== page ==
On Mon, Apr 12, 2010 at 11:54 AM, Isaiah Carew <isa...@me.com> wrote:
> 1.  You're decimating the client market on every platform but Windows.

The  iPhone and Mac versions of Tweetie have been a) dominant and b)
free (ad-supported).

If your app was set to compete with Tweetie 2 on the Mac and iPhone
before this, it still is.

If it wasn't, it still isn't.

Also, you've had a LOT of time to compete against Tweetie on the Mac.
If you missed the window, well, sorry.

> 2.  You're killing any potential for innovation or investment.

Oh, baloney. Ask BareBones how BBEdit has done competing against the
free version of TextEdit.

In 2010, you are going to compete with "free". That sucks, but it's
the reality of the situation. You'd better have a plan in place for

I'm still giving EchoFon for Mac and iPhone a serious look. Why?
Because it has features Tweetie doesn't.

I'd start with looking at what Tweetie doesn't offer. What does it
make too difficult?

"really wish i knew why so many twitter clients are against keyboard
navigation and proper highlighting"

http://twitter.com/bynkii/status/12026843737 (21 hours ago… Via Tweetie)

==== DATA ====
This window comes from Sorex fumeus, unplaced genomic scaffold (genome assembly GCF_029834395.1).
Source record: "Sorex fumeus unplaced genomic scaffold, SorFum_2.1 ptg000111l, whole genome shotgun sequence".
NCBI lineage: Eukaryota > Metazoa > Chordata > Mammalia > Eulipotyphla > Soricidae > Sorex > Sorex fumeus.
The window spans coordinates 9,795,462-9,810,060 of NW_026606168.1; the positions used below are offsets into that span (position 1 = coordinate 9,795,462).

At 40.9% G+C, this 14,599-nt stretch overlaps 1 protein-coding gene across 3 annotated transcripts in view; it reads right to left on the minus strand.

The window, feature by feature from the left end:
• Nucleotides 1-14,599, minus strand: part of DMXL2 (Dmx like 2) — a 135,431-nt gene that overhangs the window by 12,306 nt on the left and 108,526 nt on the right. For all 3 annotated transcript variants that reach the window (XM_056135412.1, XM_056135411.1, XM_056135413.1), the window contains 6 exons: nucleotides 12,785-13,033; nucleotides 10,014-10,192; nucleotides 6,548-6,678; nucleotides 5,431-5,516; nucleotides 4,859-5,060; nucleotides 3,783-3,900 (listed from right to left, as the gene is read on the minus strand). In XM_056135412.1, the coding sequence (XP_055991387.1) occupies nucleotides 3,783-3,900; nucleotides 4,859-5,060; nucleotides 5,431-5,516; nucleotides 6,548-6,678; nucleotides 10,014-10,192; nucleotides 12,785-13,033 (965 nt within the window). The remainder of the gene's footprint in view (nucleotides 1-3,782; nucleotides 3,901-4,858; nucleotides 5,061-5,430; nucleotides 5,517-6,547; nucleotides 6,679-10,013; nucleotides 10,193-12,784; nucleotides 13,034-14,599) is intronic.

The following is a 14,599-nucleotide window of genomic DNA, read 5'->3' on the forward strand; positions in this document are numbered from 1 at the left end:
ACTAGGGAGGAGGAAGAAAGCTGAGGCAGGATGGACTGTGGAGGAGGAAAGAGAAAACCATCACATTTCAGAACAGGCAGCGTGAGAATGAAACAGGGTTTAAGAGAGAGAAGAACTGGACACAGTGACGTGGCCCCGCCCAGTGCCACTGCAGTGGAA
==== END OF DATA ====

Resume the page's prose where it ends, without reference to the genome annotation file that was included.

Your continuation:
Tweetie breaks several Mac UI principles ("click to select a word"
comes to mind).

A good UI for filtering tweets based on strings ("SXSW" comes to
mind). Sync between Mac and iPhone.

Push notifications for mentions.

Push notifications for mentions only for people who follow you.

Push notifications for mentions only for people you follow.

Push notifications of new posts by only a select group of people (like
SMS notifications, but without SMS).

I'm still waiting for someone to build a big enough database to get
relationship data in-app ("x person is also followed by these people
you follow", as one example).

There are a half-dozen ideas off the top of my head.

> 3.  You have no clear (public) plan for any innovation yourself.
Have you published your plan for innovation somewhere? I'm under the
impression that *most* companies keep their future plans a fairly well
guarded secret. (Well, except for Microsoft, who tell you what they
are going to do and then do 1/100th of it 4 years later.)


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